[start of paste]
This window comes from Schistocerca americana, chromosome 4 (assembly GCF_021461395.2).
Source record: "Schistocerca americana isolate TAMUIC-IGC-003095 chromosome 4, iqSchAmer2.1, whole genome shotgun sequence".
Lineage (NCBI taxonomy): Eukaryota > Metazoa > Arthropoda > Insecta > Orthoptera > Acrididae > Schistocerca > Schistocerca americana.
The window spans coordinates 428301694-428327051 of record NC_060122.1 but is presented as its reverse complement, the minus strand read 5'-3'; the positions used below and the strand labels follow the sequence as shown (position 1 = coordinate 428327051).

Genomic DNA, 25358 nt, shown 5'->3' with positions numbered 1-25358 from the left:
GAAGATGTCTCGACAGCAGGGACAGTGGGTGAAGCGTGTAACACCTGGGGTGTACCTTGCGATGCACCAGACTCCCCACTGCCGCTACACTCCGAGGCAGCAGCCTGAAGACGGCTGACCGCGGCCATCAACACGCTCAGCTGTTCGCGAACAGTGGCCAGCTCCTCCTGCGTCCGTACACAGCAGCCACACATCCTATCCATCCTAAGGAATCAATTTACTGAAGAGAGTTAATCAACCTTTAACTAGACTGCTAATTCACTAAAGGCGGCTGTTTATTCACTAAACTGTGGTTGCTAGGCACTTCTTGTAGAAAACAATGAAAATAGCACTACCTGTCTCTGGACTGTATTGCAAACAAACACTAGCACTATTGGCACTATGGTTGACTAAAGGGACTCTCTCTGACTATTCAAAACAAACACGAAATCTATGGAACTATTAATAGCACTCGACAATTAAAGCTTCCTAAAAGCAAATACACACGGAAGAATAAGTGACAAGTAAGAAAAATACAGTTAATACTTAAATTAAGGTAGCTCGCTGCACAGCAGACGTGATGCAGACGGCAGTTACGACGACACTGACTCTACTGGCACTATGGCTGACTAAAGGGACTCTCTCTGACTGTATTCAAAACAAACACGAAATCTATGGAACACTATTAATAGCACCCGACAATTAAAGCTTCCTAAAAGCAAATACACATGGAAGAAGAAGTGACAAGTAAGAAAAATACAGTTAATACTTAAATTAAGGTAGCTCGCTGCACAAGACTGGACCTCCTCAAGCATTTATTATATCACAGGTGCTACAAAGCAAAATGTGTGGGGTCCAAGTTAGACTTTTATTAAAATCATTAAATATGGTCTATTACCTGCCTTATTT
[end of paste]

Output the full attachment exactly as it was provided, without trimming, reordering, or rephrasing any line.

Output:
This window comes from Schistocerca americana, chromosome 4 (assembly GCF_021461395.2).
Source record: "Schistocerca americana isolate TAMUIC-IGC-003095 chromosome 4, iqSchAmer2.1, whole genome shotgun sequence".
Lineage (NCBI taxonomy): Eukaryota > Metazoa > Arthropoda > Insecta > Orthoptera > Acrididae > Schistocerca > Schistocerca americana.
The window spans coordinates 428301694-428327051 of record NC_060122.1 but is presented as its reverse complement, the minus strand read 5'-3'; the positions used below and the strand labels follow the sequence as shown (position 1 = coordinate 428327051).

Genomic DNA, 25358 nt, shown 5'->3' with positions numbered 1-25358 from the left:
GAAGATGTCTCGACAGCAGGGACAGTGGGTGAAGCGTGTAACACCTGGGGTGTACCTTGCGATGCACCAGACTCCCCACTGCCGCTACACTCCGAGGCAGCAGCCTGAAGACGGCTGACCGCGGCCATCAACACGCTCAGCTGTTCGCGAACAGTGGCCAGCTCCTCCTGCGTCCGTACACAGCAGCCACACATCCTATCCATCCTAAGGAATCAATTTACTGAAGAGAGTTAATCAACCTTTAACTAGACTGCTAATTCACTAAAGGCGGCTGTTTATTCACTAAACTGTGGTTGCTAGGCACTTCTTGTAGAAAACAATGAAAATAGCACTACCTGTCTCTGGACTGTATTGCAAACAAACACTAGCACTATTGGCACTATGGTTGACTAAAGGGACTCTCTCTGACTATTCAAAACAAACACGAAATCTATGGAACTATTAATAGCACTCGACAATTAAAGCTTCCTAAAAGCAAATACACACGGAAGAATAAGTGACAAGTAAGAAAAATACAGTTAATACTTAAATTAAGGTAGCTCGCTGCACAGCAGACGTGATGCAGACGGCAGTTACGACGACACTGACTCTACTGGCACTATGGCTGACTAAAGGGACTCTCTCTGACTGTATTCAAAACAAACACGAAATCTATGGAACACTATTAATAGCACCCGACAATTAAAGCTTCCTAAAAGCAAATACACATGGAAGAAGAAGTGACAAGTAAGAAAAATACAGTTAATACTTAAATTAAGGTAGCTCGCTGCACAAGACTGGACCTCCTCAAGCATTTATTATATCACAGGTGCTACAAAGCAAAATGTGTGGGGTCCAAGTTAGACTTTTATTAAAATCATTAAATATGGTCTATTACCTGCCTTATTT